Back-to-school time should include a vital conversation

It’s back-to-school time and more than a few parents in the region are feeling those mixed emotions.

It’s great to get a change of scenery for kids who actually get a little bored by the end of August.

But another summer is ending, the daily routine is about to get more complex and hectic and a new set of daily realities is about to kick in.

It may not be at the top of the list, but the biggest reality is that children and teens in the area are heading into another nine months of important development.

There is learning to do. There is social advancement to be achieved. There is cultural growth that is supposed to be happening.

So much of it is in their control. Effort, attitude and outlook, much of it learned in the home, will determine how little or much development happens in these nine months.

But a lot is not in their control.

Who is their teacher?

Do they like him or her enough to learn what they should from them?

Does the new course load seem easy or hard or boring?

Who are their new classmates?

Is there a bully in the bunch they don’t know how to deal with?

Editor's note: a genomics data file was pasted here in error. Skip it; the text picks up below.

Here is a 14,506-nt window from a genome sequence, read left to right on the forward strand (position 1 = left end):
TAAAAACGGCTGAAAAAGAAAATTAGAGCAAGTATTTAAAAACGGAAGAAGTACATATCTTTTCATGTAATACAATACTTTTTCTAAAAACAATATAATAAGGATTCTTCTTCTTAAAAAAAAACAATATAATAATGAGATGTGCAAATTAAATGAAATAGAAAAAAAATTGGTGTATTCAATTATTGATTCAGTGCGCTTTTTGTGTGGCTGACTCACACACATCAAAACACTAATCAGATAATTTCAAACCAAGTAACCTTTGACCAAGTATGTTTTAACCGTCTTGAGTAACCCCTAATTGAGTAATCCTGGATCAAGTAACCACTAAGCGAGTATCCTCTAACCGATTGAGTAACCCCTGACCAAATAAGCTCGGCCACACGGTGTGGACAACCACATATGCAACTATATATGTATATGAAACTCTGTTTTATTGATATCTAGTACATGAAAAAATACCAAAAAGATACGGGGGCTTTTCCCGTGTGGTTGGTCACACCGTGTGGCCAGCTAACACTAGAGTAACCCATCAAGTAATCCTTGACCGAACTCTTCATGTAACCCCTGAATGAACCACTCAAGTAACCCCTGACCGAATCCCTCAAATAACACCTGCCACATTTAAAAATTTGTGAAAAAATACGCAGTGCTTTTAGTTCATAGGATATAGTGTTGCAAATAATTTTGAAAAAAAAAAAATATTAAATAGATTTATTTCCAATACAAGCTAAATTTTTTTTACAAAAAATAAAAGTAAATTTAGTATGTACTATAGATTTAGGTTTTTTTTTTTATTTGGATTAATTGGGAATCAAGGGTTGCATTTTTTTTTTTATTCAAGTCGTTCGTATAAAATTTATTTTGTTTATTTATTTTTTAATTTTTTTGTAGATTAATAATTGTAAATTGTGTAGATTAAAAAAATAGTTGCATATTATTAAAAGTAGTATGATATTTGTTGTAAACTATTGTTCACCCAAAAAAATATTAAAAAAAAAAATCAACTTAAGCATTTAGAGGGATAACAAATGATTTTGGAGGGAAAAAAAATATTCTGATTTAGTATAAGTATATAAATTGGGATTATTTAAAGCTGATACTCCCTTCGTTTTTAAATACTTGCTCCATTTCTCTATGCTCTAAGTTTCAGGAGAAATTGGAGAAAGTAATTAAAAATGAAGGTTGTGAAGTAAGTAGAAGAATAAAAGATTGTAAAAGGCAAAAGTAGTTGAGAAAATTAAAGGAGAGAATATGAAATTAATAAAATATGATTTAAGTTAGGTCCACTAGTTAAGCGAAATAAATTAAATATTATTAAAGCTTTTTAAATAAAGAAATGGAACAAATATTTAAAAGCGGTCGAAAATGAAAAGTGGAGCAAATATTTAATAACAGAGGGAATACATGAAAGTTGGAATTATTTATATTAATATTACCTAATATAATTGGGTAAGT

Do they feel out of place at school and therefore afraid to get involved in all the positive activities available?

In these answers are the result of the next nine months. Every parent needs to find out these answers from their child or children very quickly in the next few weeks in order to offer the kind of guidance that can make or break a school year.

And how do parents find out these answers?

Well, start with turning off the TV and the cell phones during dinner each night and insisting on real life conversation.

We know . . . novel concept.

But it’s the one that’s worked the best for centuries.

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